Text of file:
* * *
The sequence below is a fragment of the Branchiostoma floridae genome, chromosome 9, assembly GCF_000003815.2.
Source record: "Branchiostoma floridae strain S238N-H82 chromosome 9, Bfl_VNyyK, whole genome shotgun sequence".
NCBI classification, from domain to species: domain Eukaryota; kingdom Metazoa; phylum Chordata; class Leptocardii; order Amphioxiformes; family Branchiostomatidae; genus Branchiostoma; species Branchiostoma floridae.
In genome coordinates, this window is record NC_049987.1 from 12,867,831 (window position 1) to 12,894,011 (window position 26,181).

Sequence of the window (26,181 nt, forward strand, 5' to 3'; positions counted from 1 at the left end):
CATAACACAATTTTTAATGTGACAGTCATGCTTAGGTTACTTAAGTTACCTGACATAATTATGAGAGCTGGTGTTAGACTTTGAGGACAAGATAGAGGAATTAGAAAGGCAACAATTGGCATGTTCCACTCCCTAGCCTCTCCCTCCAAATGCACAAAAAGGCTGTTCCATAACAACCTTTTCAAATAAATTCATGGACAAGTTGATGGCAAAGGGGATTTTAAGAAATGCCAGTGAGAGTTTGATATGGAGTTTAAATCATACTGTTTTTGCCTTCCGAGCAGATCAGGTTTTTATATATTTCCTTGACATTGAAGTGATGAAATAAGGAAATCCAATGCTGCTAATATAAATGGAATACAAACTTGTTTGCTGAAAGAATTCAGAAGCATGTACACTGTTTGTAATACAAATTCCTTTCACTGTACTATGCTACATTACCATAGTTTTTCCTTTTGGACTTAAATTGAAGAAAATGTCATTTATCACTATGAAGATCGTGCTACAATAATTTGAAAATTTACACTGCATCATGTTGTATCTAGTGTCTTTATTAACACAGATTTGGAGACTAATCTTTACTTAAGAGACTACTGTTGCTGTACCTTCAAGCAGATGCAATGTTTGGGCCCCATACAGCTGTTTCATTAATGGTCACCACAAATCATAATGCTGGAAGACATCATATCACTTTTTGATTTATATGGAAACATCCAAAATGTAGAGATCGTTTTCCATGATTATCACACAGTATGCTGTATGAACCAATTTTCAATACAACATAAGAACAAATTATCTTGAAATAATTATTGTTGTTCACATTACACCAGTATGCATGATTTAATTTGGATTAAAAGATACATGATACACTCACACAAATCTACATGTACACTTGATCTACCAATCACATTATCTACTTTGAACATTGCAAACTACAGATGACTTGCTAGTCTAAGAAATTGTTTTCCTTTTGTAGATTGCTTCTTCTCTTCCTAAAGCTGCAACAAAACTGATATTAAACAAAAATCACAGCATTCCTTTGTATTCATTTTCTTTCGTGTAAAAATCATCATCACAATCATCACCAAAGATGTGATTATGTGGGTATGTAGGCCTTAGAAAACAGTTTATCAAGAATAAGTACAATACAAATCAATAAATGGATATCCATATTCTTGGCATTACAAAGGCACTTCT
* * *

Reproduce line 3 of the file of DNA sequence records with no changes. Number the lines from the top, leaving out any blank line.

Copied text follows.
NCBI classification, from domain to species: domain Eukaryota; kingdom Metazoa; phylum Chordata; class Leptocardii; order Amphioxiformes; family Branchiostomatidae; genus Branchiostoma; species Branchiostoma floridae.